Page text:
HARTFORD, Conn. (AP) — After rescuing dozens of neglected, malnourished goats this winter, the state of Connecticut is being asked whether the costs involved in their care are worth keeping them alive.
As the goats recover at a state facility, which has been monitoring them for disease, some legislators are questioning why officials don't just euthanize them.
"Farmers make those decisions every day and sometimes these farmers make the decision that that animal has to go to protect the herd," Rep. Melissa Ziobrion, R-East Haddam, said at a legislative hearing this week. "At what point does the state, this department, start acting like a farmer and make those decisions?"
It's not that easy, said State Agriculture Commissioner Steven Reviczky. The department of agriculture is charged with the goats' care and moving them out of state ownership.
"That all takes time," Reviczky said.
Admitting he's not one to be "queasy about raising an animal to go from farm to plate," Reviczky said the circumstances surrounding the goats are different because they were rescued by the state from inhumane conditions.
"If I were an individual farmer, it's easier to make those decisions, but I'm not," Reviczky said.
On Jan. 16, the Department of Agriculture seized 74 goats, including some pregnant females, from the Butterfield Farm cheese-making operation in Cornwall. It marked one of the largest animal cruelty seizures in the agency's history. The goats' owners, who face animal cruelty charges, relinquished ownership of the animals, making the state responsible for their care.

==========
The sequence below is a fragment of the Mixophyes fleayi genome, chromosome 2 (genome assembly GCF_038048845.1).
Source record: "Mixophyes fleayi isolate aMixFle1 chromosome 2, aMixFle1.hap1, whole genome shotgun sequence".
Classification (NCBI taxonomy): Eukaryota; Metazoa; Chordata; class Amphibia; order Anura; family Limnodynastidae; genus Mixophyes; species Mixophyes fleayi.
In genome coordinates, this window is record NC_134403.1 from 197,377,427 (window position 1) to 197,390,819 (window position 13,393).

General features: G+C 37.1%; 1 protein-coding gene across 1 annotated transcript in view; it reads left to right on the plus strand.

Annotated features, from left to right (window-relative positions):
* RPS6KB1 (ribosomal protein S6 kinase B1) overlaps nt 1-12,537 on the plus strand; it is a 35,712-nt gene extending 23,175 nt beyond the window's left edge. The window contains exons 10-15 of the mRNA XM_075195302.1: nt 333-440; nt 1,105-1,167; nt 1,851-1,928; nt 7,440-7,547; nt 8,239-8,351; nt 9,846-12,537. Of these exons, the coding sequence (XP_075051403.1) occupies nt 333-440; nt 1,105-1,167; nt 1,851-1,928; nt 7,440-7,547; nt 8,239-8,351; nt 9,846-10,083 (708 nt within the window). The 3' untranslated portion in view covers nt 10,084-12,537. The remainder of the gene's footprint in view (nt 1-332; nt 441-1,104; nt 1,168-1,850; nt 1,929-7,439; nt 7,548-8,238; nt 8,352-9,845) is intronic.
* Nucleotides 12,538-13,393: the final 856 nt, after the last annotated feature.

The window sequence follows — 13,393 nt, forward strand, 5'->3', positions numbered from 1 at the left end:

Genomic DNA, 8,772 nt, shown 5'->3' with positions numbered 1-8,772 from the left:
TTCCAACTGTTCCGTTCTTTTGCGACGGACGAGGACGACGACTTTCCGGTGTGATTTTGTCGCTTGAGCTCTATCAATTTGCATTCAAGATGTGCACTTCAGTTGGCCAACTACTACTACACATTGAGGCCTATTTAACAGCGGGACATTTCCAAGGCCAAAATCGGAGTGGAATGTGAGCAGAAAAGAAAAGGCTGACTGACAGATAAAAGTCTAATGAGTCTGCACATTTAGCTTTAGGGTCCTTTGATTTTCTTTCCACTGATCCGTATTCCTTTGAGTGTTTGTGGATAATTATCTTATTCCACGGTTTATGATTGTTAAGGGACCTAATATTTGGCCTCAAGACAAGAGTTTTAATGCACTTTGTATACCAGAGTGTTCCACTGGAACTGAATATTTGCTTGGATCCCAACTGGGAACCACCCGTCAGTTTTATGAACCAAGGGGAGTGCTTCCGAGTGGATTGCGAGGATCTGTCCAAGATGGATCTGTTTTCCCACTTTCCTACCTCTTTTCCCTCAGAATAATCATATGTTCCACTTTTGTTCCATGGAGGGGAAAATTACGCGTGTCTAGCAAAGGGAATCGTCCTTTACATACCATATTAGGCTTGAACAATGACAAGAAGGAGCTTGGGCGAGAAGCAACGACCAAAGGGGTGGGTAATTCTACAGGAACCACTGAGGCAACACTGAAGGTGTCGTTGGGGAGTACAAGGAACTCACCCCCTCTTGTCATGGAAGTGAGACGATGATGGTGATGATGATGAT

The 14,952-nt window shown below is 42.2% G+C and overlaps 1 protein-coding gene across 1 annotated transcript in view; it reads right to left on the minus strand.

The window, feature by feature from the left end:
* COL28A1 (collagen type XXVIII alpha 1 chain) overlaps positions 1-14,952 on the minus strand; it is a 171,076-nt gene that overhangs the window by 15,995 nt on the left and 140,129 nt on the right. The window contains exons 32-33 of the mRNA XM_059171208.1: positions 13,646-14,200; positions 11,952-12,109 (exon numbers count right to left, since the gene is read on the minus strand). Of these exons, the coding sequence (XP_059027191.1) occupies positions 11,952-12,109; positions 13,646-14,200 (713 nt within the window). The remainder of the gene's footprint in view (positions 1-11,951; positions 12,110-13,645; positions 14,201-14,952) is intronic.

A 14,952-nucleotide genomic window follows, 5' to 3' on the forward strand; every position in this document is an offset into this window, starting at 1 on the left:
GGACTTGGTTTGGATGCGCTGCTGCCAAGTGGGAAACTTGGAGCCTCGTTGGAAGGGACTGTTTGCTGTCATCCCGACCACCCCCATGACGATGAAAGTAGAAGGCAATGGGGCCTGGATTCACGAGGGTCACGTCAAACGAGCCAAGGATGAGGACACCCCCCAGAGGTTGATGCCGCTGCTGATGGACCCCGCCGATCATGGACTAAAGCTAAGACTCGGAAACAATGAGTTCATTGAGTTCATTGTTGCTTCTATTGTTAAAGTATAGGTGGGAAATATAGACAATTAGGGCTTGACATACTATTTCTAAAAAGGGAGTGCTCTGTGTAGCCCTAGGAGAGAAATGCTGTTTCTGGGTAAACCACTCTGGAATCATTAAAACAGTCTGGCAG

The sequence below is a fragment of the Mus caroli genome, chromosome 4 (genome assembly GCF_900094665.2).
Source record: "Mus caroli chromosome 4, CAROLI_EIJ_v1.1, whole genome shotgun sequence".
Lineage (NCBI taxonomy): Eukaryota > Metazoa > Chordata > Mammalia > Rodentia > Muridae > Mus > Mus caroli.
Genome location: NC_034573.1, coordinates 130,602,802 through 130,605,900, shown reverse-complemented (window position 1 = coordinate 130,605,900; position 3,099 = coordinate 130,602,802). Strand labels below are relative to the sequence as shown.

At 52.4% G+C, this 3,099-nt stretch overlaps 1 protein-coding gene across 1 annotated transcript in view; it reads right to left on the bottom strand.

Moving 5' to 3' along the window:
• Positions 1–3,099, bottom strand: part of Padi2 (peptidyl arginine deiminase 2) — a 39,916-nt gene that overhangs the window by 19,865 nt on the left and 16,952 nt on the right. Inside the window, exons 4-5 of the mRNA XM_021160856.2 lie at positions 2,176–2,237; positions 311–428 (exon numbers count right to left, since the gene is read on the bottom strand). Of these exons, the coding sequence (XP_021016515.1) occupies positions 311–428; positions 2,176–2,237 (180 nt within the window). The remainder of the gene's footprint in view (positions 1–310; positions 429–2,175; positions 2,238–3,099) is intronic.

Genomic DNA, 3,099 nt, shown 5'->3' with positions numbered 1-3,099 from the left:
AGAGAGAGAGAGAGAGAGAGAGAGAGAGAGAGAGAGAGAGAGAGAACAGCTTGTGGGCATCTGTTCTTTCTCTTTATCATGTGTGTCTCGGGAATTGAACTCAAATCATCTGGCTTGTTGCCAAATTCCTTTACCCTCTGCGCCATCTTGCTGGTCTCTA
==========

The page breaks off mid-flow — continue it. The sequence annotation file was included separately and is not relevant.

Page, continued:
The herd, which now numbers 95, is being housed at the agency's large-animal rehabilitation facility in Niantic, where prison inmates help with the care and feeding as part of special program developed in 2003.
At the legislative budget hearing on Tuesday, Reviczky told lawmakers the Agriculture Department has exceeded its current fiscal year budget by $380,000, with much of that cost stemming from care for animals including the rescued goats.
It's uncertain how long they'll be in Niantic. Dr. Bruce Sherman, a veterinarian and director of the Department of Agriculture's Bureau of Regulation and Inspection, said the herd is being tested for two diseases. One is a virus that causes arthritis in the animals and can be contagious to other goats. The other disease causes abscesses.
"It's not just a simple matter of adopting these goats out or selling them," Sherman said. "Because we're going to be concerned about where they go and if other goats are going to be exposed to these diseases, if in fact they do have them."
A majority of the animals has gotten a clean bill of health, a department spokesman said.
Reviczky said the goats may ultimately be purchased and become part of a dairy goat herd, become backyard pets, sold as a "food source," or euthanized, depending on their medical conditions. He said the agency will "make a final decision on their fate based on the facts."
Rep. Bill Aman, R-South Windsor, has owned goats for 28 years and said the state's herd, if healthy, would fetch less than $6,000.
"In the current condition they are in, I wouldn't let them anywhere close to my farm, even if you had your veterinarian say that they are (healthy)," he said. "I know that it's harsh and everything else, but it does not make any sense to me financially or morally to keep those goats in that herd."